Today started like any other day . . . kids were a little chatty . . . a parent stopped in to chat before school . . . the sky looked a little dark and ominous but–
I wasn’t quite prepared for the storm that suddenly popped up and blew out the power for a fraction of a second–just long enough to wipe out our network.
My connection was not reestablished for 4 hours.
So . . . it was punting for math (our entire program is technology based) and writing (my entire lesson was Smartboard based), but I think the resulting lesson was worth it!
Our first unit this year is realistic fiction, so once we finish our “launching” unit, we dig right in. In the past, we have always done a personal narrative/small moment unit first which really helped us start the concept of “story”, but–alas–no longer.
So, knowing that realistic fiction is a tough unit, I decided to do a crash course on planning narratives! It started with me telling my students a story. Now, mind you, we have been working on collecting ideas over the last week or so–brainstorming “fun times”, “scary times”, “favorite things”, “times with friends and family”, and so on.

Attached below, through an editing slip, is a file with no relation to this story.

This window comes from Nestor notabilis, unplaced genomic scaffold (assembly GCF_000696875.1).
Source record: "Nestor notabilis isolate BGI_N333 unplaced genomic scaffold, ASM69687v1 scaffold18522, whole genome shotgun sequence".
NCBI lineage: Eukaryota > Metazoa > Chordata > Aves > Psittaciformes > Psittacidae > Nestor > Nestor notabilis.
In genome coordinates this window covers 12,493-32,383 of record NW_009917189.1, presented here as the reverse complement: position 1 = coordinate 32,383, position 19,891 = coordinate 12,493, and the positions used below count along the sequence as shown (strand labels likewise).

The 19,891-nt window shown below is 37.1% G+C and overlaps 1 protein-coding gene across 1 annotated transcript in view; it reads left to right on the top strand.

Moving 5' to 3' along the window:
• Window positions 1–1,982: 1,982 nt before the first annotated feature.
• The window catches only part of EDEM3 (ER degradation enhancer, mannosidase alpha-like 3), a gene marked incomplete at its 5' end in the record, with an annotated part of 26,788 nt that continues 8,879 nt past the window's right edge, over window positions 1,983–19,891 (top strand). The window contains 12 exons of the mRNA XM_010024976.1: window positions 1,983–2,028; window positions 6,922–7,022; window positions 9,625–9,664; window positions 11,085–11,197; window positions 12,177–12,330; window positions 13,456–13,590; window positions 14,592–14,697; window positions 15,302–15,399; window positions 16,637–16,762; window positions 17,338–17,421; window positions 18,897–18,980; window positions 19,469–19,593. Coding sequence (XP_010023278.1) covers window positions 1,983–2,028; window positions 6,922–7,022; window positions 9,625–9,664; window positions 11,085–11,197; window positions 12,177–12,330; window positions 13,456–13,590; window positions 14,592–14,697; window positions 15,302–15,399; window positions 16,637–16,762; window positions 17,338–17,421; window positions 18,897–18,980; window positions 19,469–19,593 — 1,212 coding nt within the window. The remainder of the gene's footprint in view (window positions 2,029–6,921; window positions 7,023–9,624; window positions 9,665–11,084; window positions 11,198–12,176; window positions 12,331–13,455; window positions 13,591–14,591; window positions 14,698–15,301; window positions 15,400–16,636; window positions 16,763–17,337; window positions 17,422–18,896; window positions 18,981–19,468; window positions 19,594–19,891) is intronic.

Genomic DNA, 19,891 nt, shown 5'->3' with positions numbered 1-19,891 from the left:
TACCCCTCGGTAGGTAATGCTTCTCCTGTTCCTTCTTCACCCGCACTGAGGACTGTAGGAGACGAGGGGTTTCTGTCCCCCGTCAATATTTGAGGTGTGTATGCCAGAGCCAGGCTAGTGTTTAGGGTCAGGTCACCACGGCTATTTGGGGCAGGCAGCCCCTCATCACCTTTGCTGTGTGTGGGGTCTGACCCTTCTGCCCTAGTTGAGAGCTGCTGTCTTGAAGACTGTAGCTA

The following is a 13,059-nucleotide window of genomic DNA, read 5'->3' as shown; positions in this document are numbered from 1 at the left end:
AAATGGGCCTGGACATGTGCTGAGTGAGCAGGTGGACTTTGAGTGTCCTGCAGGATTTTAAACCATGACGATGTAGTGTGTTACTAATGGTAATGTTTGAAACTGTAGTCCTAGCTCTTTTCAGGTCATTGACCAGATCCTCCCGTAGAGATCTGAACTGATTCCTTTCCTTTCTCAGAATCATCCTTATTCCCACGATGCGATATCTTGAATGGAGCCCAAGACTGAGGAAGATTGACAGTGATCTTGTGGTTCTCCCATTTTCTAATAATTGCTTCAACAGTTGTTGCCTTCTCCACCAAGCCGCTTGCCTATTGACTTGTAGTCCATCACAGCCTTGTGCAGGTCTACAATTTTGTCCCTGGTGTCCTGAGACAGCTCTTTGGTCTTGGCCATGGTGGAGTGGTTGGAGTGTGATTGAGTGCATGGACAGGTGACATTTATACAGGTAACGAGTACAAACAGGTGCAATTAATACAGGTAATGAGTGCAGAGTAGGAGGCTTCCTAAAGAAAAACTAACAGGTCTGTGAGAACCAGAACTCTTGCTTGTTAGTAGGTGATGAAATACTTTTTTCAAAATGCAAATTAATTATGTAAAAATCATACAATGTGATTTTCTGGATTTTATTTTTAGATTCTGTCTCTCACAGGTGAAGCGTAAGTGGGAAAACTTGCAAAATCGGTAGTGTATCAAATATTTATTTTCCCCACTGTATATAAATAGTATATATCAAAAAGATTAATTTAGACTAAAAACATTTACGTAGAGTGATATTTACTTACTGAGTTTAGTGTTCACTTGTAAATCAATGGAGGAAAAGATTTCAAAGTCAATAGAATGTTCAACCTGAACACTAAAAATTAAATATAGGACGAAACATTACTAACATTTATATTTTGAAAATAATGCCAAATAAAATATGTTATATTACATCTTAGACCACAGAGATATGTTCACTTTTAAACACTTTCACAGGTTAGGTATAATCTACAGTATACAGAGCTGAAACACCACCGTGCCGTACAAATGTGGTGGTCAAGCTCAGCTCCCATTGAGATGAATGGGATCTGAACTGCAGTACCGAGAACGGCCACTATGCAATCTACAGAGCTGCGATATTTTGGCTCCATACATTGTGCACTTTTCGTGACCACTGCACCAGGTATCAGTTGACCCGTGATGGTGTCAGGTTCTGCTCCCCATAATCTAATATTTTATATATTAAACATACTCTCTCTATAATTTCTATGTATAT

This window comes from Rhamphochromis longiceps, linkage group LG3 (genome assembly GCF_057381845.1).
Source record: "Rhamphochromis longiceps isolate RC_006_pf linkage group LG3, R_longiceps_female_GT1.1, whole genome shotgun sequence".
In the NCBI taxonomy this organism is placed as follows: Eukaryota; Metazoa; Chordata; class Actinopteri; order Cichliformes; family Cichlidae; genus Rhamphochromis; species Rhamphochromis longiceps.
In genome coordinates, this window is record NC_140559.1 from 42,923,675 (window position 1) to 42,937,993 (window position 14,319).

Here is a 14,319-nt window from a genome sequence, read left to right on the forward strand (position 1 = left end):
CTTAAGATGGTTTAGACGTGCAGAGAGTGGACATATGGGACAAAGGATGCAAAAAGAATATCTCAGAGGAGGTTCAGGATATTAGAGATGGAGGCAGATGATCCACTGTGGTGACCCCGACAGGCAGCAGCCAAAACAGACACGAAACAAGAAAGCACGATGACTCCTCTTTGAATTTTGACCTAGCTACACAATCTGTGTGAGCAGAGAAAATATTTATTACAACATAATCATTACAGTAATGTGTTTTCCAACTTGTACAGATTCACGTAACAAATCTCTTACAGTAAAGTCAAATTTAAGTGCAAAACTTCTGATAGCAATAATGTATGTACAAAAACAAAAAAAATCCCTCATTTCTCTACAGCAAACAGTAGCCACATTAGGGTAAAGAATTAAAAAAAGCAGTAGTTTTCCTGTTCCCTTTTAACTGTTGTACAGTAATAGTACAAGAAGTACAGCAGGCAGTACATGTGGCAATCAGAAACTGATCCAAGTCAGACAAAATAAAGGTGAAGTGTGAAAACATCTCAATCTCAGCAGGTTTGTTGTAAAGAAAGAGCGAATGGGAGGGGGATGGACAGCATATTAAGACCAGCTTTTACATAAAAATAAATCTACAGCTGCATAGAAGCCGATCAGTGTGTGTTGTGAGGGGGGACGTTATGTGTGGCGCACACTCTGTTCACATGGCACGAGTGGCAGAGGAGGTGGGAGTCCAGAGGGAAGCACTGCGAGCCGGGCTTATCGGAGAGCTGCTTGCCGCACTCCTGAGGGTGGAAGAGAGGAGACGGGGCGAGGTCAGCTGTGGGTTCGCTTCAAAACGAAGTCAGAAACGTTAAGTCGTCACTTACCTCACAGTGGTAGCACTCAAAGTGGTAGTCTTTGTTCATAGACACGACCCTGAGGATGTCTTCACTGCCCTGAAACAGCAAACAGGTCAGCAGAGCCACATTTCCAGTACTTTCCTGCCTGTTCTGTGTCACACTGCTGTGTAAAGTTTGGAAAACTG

I told the story of a “scary time” when I arrived home from school and the door to the house was wide open–and how I freaked out and had to call the police (from Burger King–pre-cell phone!). After I told the story, we mapped out the key “scenes” on the easel (I like scenes rather than events because we make the connection to TV and movies and how to picture them in their mind):
I showed the students a graphic organizer technique I like to use to show sequence–simply a set of boxes with arrows to show sequence. After that, I asked the students to help me “retell” the story and beef up my plan by adding in more critical details that the boxes didn’t cover . . . some of those “who”, “what”, where” questions and those important feelings and phrases like “heart pounding” and “mind racing”. Here’s what we came up with–ignore the messiness. It was a work in progress.
|Sorry for the horrible blurry photo!|
After we finished, I took our lesson and turned it into an anchor chart to refer to as we work on narrative writing. Let me know if you give it a try–I’d love to hear about it!